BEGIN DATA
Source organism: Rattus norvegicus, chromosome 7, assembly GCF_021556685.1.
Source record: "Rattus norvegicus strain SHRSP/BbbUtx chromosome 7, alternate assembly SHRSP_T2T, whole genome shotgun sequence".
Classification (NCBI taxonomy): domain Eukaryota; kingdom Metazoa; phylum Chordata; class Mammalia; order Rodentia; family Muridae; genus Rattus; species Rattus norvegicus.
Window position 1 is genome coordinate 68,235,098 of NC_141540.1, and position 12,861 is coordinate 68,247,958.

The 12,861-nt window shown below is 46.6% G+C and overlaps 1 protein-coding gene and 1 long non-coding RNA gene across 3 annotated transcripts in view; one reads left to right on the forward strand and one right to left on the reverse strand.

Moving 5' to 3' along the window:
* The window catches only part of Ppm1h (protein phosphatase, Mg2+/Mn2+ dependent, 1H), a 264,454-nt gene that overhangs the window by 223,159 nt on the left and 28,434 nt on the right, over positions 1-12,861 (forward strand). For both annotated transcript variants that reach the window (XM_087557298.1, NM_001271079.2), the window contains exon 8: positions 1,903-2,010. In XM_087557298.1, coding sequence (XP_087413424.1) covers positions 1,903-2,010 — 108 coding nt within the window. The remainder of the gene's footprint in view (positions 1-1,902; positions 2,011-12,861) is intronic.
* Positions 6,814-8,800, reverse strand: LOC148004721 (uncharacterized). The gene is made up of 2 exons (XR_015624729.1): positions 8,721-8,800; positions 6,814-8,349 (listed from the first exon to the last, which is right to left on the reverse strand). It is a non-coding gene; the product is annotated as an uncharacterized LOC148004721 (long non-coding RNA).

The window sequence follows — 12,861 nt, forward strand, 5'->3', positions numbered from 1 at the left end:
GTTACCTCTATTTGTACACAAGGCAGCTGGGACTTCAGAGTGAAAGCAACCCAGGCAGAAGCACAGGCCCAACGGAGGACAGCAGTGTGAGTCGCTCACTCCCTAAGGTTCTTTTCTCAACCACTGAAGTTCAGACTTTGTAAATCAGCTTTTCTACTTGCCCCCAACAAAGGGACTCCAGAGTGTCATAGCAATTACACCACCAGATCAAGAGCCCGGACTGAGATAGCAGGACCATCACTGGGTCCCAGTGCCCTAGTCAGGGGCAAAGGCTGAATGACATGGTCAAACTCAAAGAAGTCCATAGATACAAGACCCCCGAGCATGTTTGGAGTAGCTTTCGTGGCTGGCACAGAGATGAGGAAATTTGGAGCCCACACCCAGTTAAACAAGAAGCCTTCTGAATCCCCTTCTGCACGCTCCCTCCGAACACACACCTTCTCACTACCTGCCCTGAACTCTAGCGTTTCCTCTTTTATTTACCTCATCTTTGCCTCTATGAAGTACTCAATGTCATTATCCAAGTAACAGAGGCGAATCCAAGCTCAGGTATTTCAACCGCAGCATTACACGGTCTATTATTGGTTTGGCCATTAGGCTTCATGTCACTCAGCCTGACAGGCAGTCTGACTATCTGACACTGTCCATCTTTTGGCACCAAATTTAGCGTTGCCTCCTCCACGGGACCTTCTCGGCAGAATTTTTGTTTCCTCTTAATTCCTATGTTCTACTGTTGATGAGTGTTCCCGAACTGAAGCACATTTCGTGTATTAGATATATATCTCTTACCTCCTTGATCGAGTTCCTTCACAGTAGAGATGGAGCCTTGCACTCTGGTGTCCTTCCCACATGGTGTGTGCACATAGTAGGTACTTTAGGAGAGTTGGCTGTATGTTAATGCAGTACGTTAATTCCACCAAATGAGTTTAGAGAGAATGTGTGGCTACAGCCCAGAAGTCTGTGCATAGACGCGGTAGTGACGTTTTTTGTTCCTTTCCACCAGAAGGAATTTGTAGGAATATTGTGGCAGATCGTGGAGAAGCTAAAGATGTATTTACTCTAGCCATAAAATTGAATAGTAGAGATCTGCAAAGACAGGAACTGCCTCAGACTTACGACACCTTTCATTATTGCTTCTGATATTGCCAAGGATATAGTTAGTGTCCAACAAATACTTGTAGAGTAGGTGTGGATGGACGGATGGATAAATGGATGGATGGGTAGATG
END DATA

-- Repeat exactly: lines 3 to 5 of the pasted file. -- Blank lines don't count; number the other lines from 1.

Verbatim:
Classification (NCBI taxonomy): domain Eukaryota; kingdom Metazoa; phylum Chordata; class Mammalia; order Rodentia; family Muridae; genus Rattus; species Rattus norvegicus.
Window position 1 is genome coordinate 68,235,098 of NC_141540.1, and position 12,861 is coordinate 68,247,958.

The 12,861-nt window shown below is 46.6% G+C and overlaps 1 protein-coding gene and 1 long non-coding RNA gene across 3 annotated transcripts in view; one reads left to right on the forward strand and one right to left on the reverse strand.